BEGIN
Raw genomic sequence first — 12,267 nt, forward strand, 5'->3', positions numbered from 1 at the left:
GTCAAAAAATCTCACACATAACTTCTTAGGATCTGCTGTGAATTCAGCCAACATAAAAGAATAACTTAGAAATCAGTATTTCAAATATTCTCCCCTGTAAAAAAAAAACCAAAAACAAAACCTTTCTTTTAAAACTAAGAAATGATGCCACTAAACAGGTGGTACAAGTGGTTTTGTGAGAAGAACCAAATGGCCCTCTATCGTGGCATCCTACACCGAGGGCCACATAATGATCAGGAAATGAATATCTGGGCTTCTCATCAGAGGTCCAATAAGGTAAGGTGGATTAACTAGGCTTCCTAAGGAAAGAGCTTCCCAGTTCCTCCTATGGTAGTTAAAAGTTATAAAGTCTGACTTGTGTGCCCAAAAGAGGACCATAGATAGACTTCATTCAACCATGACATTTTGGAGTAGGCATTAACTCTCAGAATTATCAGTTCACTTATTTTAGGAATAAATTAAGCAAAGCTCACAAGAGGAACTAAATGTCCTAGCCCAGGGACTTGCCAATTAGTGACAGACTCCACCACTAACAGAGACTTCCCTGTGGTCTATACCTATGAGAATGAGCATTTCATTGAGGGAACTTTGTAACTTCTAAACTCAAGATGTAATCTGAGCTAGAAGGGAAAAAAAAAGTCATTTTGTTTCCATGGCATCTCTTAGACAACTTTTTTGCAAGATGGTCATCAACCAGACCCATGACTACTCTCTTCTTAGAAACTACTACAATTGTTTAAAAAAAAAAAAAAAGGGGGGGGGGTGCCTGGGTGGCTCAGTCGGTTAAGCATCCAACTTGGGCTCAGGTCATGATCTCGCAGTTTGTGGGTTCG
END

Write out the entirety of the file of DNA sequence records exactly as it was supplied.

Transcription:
Raw genomic sequence first — 12,267 nt, forward strand, 5'->3', positions numbered from 1 at the left:
GTCAAAAAATCTCACACATAACTTCTTAGGATCTGCTGTGAATTCAGCCAACATAAAAGAATAACTTAGAAATCAGTATTTCAAATATTCTCCCCTGTAAAAAAAAAACCAAAAACAAAACCTTTCTTTTAAAACTAAGAAATGATGCCACTAAACAGGTGGTACAAGTGGTTTTGTGAGAAGAACCAAATGGCCCTCTATCGTGGCATCCTACACCGAGGGCCACATAATGATCAGGAAATGAATATCTGGGCTTCTCATCAGAGGTCCAATAAGGTAAGGTGGATTAACTAGGCTTCCTAAGGAAAGAGCTTCCCAGTTCCTCCTATGGTAGTTAAAAGTTATAAAGTCTGACTTGTGTGCCCAAAAGAGGACCATAGATAGACTTCATTCAACCATGACATTTTGGAGTAGGCATTAACTCTCAGAATTATCAGTTCACTTATTTTAGGAATAAATTAAGCAAAGCTCACAAGAGGAACTAAATGTCCTAGCCCAGGGACTTGCCAATTAGTGACAGACTCCACCACTAACAGAGACTTCCCTGTGGTCTATACCTATGAGAATGAGCATTTCATTGAGGGAACTTTGTAACTTCTAAACTCAAGATGTAATCTGAGCTAGAAGGGAAAAAAAAAGTCATTTTGTTTCCATGGCATCTCTTAGACAACTTTTTTGCAAGATGGTCATCAACCAGACCCATGACTACTCTCTTCTTAGAAACTACTACAATTGTTTAAAAAAAAAAAAAAAGGGGGGGGGGTGCCTGGGTGGCTCAGTCGGTTAAGCATCCAACTTGGGCTCAGGTCATGATCTCGCAGTTTGTGGGTTCG